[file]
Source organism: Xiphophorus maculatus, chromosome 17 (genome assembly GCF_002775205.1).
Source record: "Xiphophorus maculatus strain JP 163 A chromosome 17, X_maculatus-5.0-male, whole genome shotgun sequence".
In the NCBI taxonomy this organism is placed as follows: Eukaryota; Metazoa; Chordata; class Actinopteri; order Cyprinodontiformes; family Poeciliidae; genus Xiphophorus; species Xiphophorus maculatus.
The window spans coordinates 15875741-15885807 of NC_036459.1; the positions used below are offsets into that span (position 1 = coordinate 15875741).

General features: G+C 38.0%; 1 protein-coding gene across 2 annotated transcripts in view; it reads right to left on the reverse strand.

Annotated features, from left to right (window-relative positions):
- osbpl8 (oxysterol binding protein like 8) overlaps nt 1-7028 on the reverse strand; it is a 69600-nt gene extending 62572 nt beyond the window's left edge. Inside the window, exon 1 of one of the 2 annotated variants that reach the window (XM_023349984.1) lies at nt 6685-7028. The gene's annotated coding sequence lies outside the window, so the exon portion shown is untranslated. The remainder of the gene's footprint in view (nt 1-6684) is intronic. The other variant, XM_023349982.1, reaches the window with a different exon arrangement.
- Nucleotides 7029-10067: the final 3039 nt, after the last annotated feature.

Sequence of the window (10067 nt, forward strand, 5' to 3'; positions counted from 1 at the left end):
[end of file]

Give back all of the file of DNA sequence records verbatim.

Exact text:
Source organism: Xiphophorus maculatus, chromosome 17 (genome assembly GCF_002775205.1).
Source record: "Xiphophorus maculatus strain JP 163 A chromosome 17, X_maculatus-5.0-male, whole genome shotgun sequence".
In the NCBI taxonomy this organism is placed as follows: Eukaryota; Metazoa; Chordata; class Actinopteri; order Cyprinodontiformes; family Poeciliidae; genus Xiphophorus; species Xiphophorus maculatus.
The window spans coordinates 15875741-15885807 of NC_036459.1; the positions used below are offsets into that span (position 1 = coordinate 15875741).

General features: G+C 38.0%; 1 protein-coding gene across 2 annotated transcripts in view; it reads right to left on the reverse strand.

Annotated features, from left to right (window-relative positions):
- osbpl8 (oxysterol binding protein like 8) overlaps nt 1-7028 on the reverse strand; it is a 69600-nt gene extending 62572 nt beyond the window's left edge. Inside the window, exon 1 of one of the 2 annotated variants that reach the window (XM_023349984.1) lies at nt 6685-7028. The gene's annotated coding sequence lies outside the window, so the exon portion shown is untranslated. The remainder of the gene's footprint in view (nt 1-6684) is intronic. The other variant, XM_023349982.1, reaches the window with a different exon arrangement.
- Nucleotides 7029-10067: the final 3039 nt, after the last annotated feature.

Sequence of the window (10067 nt, forward strand, 5' to 3'; positions counted from 1 at the left end):